End of an era

FEW HAD expected that the fall of Viktor Yanukovych would come so soon. Though the mounting turbulence indicated that he would have to exit, as per the power surrender agreement signed under the mediation of European envoys, the ouster, when it finally came, with security officials turning down his request to let him fly out of Ukraine, was sobering. It reflected the full circle that arrogance has to come, wherein dictators get to learn their lesson in power politics.

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Published: Mon 24 Feb 2014, 9:31 PM

Last updated: Fri 3 Apr 2015, 9:31 PM

With Yanukovych himself now wandering out in the chill outside Kiev, the second Orange Revolution has triumphed. The president abandoned his capital without a show of force, as many iron-fisted leaders have done throughout history. He was deposed after parliament voted to dismiss him by a legally binding constitutional majority. Now the fast pace of events has seen former prime minister Yulia Tymoshenko freed from jail, and the opposition mulling over a new draft constitution to rewrite a new power balance in the country.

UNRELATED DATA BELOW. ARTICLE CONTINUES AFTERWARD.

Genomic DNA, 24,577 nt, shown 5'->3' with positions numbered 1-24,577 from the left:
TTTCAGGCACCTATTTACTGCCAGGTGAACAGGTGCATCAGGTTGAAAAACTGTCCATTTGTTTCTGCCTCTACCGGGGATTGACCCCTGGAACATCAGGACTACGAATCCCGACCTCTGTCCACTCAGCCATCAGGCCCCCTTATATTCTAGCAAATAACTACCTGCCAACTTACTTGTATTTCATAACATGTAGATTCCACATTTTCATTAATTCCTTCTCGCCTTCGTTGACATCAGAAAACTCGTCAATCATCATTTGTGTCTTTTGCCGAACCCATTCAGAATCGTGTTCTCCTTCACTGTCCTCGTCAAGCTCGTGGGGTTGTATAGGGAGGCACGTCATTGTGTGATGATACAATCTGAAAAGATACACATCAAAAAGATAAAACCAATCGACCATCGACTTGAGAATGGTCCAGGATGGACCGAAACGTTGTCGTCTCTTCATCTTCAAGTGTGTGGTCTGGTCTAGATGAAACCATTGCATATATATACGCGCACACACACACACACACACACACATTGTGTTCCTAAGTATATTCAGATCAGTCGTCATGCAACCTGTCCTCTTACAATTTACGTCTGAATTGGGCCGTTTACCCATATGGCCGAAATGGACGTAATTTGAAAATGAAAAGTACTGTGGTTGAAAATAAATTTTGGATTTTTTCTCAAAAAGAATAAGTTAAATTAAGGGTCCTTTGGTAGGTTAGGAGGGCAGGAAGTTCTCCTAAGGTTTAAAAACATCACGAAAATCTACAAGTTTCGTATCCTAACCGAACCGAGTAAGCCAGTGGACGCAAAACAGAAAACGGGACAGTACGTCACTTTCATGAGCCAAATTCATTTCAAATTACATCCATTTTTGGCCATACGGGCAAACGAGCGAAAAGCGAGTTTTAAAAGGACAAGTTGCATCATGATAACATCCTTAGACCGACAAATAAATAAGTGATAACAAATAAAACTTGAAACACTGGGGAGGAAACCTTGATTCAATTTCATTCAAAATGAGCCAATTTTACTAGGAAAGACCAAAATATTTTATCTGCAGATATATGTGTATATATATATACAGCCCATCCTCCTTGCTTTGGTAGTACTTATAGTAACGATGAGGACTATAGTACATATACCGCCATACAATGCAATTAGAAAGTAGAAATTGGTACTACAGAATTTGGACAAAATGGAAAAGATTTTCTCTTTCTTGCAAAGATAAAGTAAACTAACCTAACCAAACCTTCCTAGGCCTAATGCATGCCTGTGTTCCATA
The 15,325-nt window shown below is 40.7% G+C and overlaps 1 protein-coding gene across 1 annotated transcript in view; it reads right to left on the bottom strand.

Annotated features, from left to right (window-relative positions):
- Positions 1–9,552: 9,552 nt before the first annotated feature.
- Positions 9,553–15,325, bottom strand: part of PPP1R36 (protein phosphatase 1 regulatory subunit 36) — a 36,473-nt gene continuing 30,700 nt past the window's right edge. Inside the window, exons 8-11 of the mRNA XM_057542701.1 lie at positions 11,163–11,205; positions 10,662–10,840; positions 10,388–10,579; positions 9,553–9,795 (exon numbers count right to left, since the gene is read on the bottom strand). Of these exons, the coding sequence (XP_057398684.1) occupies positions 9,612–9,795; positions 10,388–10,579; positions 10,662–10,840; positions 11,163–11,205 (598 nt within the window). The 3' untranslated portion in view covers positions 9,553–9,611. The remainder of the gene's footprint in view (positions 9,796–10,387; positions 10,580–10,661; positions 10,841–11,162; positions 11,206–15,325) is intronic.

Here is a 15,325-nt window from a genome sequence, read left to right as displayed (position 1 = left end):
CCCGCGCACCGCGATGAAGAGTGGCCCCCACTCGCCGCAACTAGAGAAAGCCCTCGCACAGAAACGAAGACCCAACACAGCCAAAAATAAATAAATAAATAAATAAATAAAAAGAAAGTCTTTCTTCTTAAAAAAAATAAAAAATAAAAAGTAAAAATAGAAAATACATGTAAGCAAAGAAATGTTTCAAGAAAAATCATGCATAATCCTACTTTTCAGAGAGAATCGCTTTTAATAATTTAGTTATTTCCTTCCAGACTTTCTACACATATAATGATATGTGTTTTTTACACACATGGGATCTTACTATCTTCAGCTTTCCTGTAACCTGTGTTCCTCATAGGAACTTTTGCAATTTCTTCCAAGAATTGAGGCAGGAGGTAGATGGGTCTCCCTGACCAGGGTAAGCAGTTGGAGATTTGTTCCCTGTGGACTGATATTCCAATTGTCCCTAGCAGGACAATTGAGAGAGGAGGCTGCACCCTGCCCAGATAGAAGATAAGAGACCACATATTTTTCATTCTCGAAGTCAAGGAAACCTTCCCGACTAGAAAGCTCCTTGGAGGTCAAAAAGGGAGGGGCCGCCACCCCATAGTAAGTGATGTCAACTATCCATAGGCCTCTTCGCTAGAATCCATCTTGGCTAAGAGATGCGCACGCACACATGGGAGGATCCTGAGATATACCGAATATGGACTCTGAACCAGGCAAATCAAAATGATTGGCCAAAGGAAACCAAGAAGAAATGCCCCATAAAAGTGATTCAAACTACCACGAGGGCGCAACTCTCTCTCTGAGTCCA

The European Union’s proactive diplomacy should come as a rude shock for Russia, which for the last two weeks was busy concentrating on security affairs in Sochi. The triumph for the West in Ukraine is indeed a huge setback for Kremlin, which had propped the regime of Yanukovych with aid.

The million-dollar question is, what’s next? With parliament designating speaker Oleksander Turchinov as the interim president, it is hoped that the months of political standoff will now finally come to an end. As The Hague expressed its concern over the situation in Ukraine, Kremlin should realise that any interventionist approach from it will only aggravate the turmoil. Yanukovych’s exit doesn’t mean a stable government. With a host of political opponents at loggerheads with one another, Ukrainians have a tough choice to make at the polls.

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